Kindergarten shortage in Vancouver's Olympic Village is a 'crisis,' parents say
Sending children to schools in other parts of city 'fragments their sense of community,' says one
Families say a shortage of kindergarten spaces in the Olympic Village area means the neighbourhood school is over capacity and kids are ending up in schools on the other side of the city.
Starting Friday and until the end of January 2020, Vancouver parents can register their kids for kindergarten.
Laura Moore lives in Mount Pleasant, a block away from Simon Fraser Elementary, but even she has no guarantee that her daughter Sadie will be registered there.
"We had no idea until we moved into the neighbourhood and started talking to other parents at the park that it was very, very hard to actually get a spot at the school."
Olympic Village is part of Simon Fraser's catchment area, meaning parents living in that part of the city must register their kids at the school.
The district first prioritizes placing kids in schools where their siblings are already enrolled.
Last year, Simon Fraser received 104 kindergarten applications. Only 40 students were enrolled while the rest were put on a wait-list and eventually placed at other schools.
Bad for community, parent says
Moore says her family moved into the neighbourhood three months ago, in part because of its proximity to Simon Fraser Elementary. Now, they're preparing for the possibility that Sadie will be placed in a school much further away.
"Forcing children to go to schools that are further away from their homes, not within their catchment zones, really fragments their sense of community," said Moore.
"[Me and my kids] go to all the parks around here and we see kids that we know and we love to hang out with. We interact with their families."
In Olympic Village, Lisa McAllister is expecting to be in a similar position next fall, when her daughter will be old enough to register for kindergarten at Simon Fraser.
She says neighbourhoods like the River District in South Vancouver and the Cambie corridor will face the same school shortage as new buildings keep going up.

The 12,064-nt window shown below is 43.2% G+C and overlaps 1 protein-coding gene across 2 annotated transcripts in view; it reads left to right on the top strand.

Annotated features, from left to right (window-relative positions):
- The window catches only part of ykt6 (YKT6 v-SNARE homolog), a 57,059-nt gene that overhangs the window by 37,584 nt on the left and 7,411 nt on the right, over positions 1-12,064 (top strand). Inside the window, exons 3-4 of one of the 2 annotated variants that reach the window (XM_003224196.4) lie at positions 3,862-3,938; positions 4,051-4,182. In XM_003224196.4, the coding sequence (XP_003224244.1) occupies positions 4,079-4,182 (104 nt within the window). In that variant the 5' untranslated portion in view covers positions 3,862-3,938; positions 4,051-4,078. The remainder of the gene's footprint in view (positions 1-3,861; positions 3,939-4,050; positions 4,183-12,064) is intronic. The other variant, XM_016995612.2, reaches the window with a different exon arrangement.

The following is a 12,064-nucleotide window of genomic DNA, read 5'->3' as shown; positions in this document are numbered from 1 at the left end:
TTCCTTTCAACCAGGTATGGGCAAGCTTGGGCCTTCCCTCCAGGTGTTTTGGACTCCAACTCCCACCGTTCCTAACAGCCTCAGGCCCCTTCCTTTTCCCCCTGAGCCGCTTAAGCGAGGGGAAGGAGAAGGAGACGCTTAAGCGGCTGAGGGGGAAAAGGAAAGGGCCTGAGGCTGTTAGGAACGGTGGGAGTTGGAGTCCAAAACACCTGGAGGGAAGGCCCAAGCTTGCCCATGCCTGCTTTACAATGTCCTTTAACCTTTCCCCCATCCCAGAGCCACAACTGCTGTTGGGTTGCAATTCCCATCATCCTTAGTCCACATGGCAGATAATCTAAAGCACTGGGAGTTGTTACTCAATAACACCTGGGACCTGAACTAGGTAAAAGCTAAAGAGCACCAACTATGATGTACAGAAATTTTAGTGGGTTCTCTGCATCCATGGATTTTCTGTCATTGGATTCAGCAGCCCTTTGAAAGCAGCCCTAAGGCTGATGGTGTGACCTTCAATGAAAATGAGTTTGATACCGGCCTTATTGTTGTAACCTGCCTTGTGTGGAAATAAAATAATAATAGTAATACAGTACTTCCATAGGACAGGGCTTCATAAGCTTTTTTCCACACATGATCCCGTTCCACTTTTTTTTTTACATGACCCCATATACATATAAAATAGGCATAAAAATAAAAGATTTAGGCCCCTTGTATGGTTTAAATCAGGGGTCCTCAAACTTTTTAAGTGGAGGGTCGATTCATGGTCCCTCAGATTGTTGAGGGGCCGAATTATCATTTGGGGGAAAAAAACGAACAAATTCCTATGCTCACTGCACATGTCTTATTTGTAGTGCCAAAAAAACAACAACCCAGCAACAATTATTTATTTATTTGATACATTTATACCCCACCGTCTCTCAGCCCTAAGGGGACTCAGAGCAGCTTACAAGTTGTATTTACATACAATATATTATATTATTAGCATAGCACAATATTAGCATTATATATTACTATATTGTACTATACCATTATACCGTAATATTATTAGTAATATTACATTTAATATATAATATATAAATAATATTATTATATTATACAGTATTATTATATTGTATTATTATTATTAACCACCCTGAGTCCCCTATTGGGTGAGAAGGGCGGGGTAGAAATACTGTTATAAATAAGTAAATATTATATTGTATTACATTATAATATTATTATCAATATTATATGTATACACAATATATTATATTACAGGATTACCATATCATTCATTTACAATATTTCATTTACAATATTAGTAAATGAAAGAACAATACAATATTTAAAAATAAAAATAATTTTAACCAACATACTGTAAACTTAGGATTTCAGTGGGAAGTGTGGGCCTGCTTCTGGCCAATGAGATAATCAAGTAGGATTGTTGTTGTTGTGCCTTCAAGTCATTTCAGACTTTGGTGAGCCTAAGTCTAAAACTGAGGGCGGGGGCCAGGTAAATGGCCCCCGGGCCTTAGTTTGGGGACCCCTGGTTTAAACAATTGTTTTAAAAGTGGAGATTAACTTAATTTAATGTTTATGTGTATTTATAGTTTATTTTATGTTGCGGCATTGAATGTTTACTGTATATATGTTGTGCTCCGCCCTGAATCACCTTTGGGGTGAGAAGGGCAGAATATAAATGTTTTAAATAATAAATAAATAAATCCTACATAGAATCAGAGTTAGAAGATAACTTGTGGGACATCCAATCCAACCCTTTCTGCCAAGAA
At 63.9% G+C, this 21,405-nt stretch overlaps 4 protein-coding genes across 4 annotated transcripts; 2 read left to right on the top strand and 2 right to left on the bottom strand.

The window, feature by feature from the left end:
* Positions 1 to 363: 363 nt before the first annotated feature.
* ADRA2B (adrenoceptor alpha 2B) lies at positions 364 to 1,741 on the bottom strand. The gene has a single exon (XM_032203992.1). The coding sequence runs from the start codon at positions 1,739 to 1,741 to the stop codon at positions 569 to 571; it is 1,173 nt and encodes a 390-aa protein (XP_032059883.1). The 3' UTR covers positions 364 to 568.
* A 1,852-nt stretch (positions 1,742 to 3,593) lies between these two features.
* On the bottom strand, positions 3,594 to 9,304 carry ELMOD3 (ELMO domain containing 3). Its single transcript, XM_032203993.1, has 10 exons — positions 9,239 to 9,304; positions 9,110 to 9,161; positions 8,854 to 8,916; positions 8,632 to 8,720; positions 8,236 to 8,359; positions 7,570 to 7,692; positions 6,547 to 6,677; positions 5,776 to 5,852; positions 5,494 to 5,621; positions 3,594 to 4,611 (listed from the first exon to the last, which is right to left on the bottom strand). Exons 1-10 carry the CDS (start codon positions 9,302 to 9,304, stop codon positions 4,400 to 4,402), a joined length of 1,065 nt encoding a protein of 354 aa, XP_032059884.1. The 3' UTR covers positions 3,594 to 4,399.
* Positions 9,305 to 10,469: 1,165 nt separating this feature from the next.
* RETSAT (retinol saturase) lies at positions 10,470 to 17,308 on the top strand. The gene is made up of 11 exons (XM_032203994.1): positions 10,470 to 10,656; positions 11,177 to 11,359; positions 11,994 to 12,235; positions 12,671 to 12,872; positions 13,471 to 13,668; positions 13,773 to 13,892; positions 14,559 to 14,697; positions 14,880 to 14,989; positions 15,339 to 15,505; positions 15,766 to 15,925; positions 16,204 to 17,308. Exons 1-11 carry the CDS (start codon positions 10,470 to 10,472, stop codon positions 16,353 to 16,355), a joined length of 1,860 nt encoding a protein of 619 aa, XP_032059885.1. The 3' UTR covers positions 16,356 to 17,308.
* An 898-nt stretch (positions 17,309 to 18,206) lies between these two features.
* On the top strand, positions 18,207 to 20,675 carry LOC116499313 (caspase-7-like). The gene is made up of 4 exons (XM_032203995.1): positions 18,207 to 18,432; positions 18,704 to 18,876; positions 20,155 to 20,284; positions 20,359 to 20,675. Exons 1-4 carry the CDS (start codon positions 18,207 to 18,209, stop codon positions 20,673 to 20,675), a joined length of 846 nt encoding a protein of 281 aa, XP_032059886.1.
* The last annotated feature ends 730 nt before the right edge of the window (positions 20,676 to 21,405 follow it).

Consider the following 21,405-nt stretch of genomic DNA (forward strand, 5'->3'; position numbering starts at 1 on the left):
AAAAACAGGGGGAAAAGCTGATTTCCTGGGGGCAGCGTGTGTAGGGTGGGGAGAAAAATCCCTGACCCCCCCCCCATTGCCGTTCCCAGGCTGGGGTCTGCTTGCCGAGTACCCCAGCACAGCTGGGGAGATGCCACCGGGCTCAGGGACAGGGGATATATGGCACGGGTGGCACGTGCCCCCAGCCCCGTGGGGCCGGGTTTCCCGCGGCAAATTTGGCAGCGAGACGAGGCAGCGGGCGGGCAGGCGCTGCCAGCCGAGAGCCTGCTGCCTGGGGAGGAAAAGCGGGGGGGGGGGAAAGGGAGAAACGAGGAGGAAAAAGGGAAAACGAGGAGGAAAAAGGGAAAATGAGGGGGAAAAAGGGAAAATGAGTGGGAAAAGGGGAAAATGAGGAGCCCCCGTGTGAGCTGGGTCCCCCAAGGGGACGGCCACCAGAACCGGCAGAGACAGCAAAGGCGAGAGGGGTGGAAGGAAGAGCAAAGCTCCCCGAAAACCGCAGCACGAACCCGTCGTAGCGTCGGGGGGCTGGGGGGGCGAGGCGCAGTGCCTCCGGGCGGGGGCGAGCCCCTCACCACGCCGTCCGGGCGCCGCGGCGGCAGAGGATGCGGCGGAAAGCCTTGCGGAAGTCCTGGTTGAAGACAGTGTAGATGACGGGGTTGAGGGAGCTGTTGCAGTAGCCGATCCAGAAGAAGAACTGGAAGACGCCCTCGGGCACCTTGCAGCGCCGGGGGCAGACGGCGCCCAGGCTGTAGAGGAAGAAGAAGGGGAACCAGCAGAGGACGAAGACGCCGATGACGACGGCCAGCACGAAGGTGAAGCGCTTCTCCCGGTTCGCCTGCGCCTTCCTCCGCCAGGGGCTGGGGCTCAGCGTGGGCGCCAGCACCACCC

"Surprise, families are living in condos," she said. "We don't have a car and I expect that I shouldn't have to drive my child to school for multiple reasons."
No funding for new school
The school board says it first requested provincial funding for a new school in the Olympic Village area in 2006 and made it a top priority for capital funding as of June 2019.
In a statement, the B.C. Ministry of Education says it will review the board's capital plan before making any funding decisions.
It added that nearly $272 million has already gone to the school district for capital projects, with seismic upgrades as the top priority.
"While we recognize parts of Vancouver are changing and densifying, the VSB ranks 60th out of 60 school districts in enrolment growth, and enrolment is forecasted to continue to decline for the next decade," said the ministry's statement.
The school board is considering short-term solutions while awaiting a new school, including arranging a bus to pick up kids in the Olympic Village area and take them to a school elsewhere in the city.
In the meantime, parents say they're having to make difficult decisions about their children's education.
McAllister says one option on the table is homeschooling her daughter, or even holding her back a year to see if the situation improves.
"I don't want to move, but if that's the only answer at the end of the day, that might eventually be our solution," she said.